After an opening day dominated by trade talk, Prime Minister Justin Trudeau will shift the G7 conversation to other pressing global issues on Saturday — climate change and empowering women — but at least one leader has opted to skip part of the day’s meetings.
Image: Trudeau and Trump
U.S. President Donald Trump will leave La Malbaie, Que., early Saturday before G7 leaders are scheduled to have a working session on protecting the world’s oceans and redoubling efforts to stave off catastrophic climate change. He will, however, take part in the gender-focused breakfast session billed by Canadian officials as a chance for leaders to draft “concrete actions for the G7 to advance gender equality and women’s empowerment.”
Trudeau appointed the Gender Equality Advisory Council — co-chaired by Isabelle Hudon, Canada’s ambassador to France, and Melinda Gates, co-chair of the Bill and Melinda Gates Foundation — to advise him on recommendations to make at Saturday’s meeting with other world leaders.
The council suggested, among other things, funding for “developing and conflict-affected countries” to improve access to a minimum of 12 years of free, safe and quality “gender-responsive education.”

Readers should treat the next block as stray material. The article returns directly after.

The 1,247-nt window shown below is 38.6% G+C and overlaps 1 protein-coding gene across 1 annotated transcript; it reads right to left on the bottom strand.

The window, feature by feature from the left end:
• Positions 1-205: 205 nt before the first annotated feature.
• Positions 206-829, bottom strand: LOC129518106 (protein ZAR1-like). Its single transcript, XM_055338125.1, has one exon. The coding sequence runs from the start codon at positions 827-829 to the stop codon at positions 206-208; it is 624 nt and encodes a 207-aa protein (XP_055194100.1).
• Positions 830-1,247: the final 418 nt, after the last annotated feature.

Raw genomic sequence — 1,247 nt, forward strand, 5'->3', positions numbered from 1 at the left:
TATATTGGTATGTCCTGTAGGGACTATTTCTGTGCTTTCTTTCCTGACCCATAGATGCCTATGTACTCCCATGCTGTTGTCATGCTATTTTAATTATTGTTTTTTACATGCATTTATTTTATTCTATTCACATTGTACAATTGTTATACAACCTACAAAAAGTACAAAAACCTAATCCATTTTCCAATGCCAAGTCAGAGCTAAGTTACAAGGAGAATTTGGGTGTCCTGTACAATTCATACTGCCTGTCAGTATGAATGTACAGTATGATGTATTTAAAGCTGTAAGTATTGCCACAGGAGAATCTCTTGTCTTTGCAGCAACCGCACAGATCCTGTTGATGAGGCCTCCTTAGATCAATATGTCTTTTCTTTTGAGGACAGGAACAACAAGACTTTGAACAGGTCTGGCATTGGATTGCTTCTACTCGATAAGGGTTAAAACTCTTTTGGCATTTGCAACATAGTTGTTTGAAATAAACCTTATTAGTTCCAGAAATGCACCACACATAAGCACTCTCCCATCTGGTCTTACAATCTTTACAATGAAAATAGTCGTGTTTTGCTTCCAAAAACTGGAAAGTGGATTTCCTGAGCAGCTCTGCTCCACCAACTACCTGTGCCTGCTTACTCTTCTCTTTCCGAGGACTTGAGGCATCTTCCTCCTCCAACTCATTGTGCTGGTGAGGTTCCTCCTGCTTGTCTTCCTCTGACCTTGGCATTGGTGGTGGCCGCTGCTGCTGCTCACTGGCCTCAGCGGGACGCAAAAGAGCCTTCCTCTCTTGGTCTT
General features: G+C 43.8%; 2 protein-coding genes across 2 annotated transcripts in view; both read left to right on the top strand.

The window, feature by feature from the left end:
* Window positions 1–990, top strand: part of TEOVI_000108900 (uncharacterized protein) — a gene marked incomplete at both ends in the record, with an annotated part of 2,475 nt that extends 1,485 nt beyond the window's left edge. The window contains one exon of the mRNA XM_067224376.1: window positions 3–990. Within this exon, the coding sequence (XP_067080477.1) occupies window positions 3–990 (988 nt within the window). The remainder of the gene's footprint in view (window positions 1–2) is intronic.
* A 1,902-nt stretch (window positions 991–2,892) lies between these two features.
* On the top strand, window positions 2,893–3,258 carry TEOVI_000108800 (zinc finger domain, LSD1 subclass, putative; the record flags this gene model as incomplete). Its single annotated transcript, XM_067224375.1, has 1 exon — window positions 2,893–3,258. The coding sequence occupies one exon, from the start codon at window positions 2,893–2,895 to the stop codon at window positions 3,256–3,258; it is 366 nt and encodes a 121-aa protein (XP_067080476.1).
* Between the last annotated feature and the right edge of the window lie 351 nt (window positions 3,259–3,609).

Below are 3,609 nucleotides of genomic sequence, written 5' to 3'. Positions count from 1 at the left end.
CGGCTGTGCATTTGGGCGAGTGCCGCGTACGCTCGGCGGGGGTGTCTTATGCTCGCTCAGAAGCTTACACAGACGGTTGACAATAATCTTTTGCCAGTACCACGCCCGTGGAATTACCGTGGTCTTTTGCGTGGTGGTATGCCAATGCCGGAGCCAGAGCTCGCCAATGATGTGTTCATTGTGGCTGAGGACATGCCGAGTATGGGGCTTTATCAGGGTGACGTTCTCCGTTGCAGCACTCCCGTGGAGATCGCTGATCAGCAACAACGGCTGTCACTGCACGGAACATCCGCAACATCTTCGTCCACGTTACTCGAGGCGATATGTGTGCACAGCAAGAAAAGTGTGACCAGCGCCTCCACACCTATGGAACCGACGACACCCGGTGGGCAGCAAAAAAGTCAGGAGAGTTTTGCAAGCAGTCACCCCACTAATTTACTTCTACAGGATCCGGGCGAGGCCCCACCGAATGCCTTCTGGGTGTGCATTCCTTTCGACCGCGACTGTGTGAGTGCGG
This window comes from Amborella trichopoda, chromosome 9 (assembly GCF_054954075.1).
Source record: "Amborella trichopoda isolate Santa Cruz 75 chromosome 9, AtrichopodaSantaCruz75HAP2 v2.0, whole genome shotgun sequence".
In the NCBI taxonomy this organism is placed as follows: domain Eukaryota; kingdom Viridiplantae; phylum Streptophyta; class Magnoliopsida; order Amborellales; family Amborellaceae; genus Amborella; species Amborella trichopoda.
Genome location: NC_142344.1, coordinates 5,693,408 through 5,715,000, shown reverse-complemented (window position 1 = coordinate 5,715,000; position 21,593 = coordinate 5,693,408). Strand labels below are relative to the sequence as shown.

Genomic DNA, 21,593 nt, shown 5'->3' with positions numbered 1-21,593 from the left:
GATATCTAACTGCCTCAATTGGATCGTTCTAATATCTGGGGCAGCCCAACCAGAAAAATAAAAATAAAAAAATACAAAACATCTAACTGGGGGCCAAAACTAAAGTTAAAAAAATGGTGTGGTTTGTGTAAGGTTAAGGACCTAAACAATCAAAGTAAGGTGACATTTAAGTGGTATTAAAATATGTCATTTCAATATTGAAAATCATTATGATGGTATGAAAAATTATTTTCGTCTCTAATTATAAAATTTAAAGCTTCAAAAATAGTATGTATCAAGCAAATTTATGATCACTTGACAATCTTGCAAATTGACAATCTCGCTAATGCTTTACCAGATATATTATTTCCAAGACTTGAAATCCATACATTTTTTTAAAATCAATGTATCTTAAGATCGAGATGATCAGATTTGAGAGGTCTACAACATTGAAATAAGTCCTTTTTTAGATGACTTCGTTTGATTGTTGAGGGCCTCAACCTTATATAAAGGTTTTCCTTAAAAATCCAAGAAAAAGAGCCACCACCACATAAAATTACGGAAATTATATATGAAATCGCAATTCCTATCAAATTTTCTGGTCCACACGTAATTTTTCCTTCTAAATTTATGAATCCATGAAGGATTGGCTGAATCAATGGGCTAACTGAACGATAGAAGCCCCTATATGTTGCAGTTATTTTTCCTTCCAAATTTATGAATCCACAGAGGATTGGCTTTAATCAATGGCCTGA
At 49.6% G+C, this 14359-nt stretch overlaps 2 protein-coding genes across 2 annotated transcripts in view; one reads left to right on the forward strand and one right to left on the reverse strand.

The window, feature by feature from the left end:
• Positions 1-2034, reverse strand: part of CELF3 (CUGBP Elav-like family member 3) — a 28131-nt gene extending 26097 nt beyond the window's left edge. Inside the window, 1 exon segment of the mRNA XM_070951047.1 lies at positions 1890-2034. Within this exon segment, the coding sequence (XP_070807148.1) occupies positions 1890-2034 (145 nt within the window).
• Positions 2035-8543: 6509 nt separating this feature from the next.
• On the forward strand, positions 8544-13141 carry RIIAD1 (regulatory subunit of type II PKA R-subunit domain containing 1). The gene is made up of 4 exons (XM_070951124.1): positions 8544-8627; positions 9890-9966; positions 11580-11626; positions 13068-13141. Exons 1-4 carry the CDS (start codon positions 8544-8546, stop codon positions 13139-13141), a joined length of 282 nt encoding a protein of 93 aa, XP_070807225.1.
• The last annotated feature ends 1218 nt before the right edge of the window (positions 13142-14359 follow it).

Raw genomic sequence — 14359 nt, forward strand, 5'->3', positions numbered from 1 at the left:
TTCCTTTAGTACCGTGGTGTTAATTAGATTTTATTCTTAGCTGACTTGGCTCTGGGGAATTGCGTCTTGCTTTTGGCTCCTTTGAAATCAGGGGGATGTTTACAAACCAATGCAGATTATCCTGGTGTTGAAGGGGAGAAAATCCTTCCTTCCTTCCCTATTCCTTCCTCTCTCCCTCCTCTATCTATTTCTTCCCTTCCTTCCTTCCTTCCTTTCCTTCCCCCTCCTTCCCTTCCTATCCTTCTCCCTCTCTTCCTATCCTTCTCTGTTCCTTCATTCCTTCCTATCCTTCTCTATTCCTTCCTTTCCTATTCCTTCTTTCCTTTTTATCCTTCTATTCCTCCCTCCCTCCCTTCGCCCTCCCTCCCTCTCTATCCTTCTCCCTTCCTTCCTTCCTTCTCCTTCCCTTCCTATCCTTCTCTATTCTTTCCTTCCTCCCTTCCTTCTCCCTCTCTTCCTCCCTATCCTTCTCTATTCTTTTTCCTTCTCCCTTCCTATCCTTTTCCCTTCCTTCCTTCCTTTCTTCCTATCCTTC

Trump will then duck out mid-morning to begin his nearly 20-hour journey to Singapore where he is expected to meet with North Korean leader Kim Jong-un on June 12, a tete-a-tete designed to encourage the rogue state to end its nuclear program.
At most G7 summits, the assembled leaders generally sign off on a communique committing their respective countries to a series of objectives.
With Canada as president of this summit, Trudeau and his “sherpas” — negotiators in the language of global forums — have settled on five broad themes for this year:
- Investing in growth that works for everyone.
- Preparing for jobs of the future.
- Advancing gender equality and women’s empowerment.
- Working together on climate change, oceans and clean energy.
- Building a more peaceful and secure world.